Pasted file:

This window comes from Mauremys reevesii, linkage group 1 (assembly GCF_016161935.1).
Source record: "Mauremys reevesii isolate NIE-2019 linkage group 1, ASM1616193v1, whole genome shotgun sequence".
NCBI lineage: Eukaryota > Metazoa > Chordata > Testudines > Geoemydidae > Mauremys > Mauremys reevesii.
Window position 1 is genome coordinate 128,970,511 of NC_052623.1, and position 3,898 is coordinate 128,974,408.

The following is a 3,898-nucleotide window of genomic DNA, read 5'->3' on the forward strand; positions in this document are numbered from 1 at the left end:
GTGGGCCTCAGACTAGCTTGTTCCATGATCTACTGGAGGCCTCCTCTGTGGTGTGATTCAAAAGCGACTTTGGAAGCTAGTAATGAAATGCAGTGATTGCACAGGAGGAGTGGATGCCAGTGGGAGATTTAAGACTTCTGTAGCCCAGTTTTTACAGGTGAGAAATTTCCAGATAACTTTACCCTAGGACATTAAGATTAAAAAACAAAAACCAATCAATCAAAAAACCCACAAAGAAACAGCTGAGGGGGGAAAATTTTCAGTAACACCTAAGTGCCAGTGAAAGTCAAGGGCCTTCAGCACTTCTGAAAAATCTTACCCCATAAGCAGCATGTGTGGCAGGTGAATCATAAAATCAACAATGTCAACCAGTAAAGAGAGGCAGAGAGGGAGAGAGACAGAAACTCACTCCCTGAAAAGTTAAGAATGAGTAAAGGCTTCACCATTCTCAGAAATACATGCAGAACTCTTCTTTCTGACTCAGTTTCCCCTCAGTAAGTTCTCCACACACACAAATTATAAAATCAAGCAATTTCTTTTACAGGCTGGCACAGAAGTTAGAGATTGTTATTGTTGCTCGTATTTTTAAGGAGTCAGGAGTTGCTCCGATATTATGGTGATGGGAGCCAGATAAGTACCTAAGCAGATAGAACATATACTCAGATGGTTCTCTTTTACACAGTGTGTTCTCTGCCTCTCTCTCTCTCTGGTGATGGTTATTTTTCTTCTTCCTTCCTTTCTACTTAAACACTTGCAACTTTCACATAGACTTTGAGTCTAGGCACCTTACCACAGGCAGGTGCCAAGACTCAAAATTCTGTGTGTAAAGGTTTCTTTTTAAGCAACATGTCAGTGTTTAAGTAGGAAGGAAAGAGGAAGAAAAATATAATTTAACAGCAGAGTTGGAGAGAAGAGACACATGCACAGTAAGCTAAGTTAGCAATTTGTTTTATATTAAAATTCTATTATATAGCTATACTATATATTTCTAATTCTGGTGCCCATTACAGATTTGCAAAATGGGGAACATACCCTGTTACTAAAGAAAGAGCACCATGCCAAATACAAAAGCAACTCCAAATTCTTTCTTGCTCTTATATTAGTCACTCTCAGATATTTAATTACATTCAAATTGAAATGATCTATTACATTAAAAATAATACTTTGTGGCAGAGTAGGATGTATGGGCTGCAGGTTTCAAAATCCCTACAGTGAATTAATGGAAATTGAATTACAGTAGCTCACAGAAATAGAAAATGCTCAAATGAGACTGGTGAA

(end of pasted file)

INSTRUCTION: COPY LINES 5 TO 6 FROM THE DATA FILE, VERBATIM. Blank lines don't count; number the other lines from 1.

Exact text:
The following is a 3,898-nucleotide window of genomic DNA, read 5'->3' on the forward strand; positions in this document are numbered from 1 at the left end:
GTGGGCCTCAGACTAGCTTGTTCCATGATCTACTGGAGGCCTCCTCTGTGGTGTGATTCAAAAGCGACTTTGGAAGCTAGTAATGAAATGCAGTGATTGCACAGGAGGAGTGGATGCCAGTGGGAGATTTAAGACTTCTGTAGCCCAGTTTTTACAGGTGAGAAATTTCCAGATAACTTTACCCTAGGACATTAAGATTAAAAAACAAAAACCAATCAATCAAAAAACCCACAAAGAAACAGCTGAGGGGGGAAAATTTTCAGTAACACCTAAGTGCCAGTGAAAGTCAAGGGCCTTCAGCACTTCTGAAAAATCTTACCCCATAAGCAGCATGTGTGGCAGGTGAATCATAAAATCAACAATGTCAACCAGTAAAGAGAGGCAGAGAGGGAGAGAGACAGAAACTCACTCCCTGAAAAGTTAAGAATGAGTAAAGGCTTCACCATTCTCAGAAATACATGCAGAACTCTTCTTTCTGACTCAGTTTCCCCTCAGTAAGTTCTCCACACACACAAATTATAAAATCAAGCAATTTCTTTTACAGGCTGGCACAGAAGTTAGAGATTGTTATTGTTGCTCGTATTTTTAAGGAGTCAGGAGTTGCTCCGATATTATGGTGATGGGAGCCAGATAAGTACCTAAGCAGATAGAACATATACTCAGATGGTTCTCTTTTACACAGTGTGTTCTCTGCCTCTCTCTCTCTCTGGTGATGGTTATTTTTCTTCTTCCTTCCTTTCTACTTAAACACTTGCAACTTTCACATAGACTTTGAGTCTAGGCACCTTACCACAGGCAGGTGCCAAGACTCAAAATTCTGTGTGTAAAGGTTTCTTTTTAAGCAACATGTCAGTGTTTAAGTAGGAAGGAAAGAGGAAGAAAAATATAATTTAACAGCAGAGTTGGAGAGAAGAGACACATGCACAGTAAGCTAAGTTAGCAATTTGTTTTATATTAAAATTCTATTATATAGCTATACTATATATTTCTAATTCTGGTGCCCATTACAGATTTGCAAAATGGGGAACATACCCTGTTACTAAAGAAAGAGCACCATGCCAAATACAAAAGCAACTCCAAATTCTTTCTTGCTCTTATATTAGTCACTCTCAGATATTTAATTACATTCAAATTGAAATGATCTATTACATTAAAAATAATACTTTGTGGCAGAGTAGGATGTATGGGCTGCAGGTTTCAAAATCCCTACAGTGAATTAATGGAAATTGAATTACAGTAGCTCACAGAAATAGAAAATGCTCAAATGAGACTGGTGAA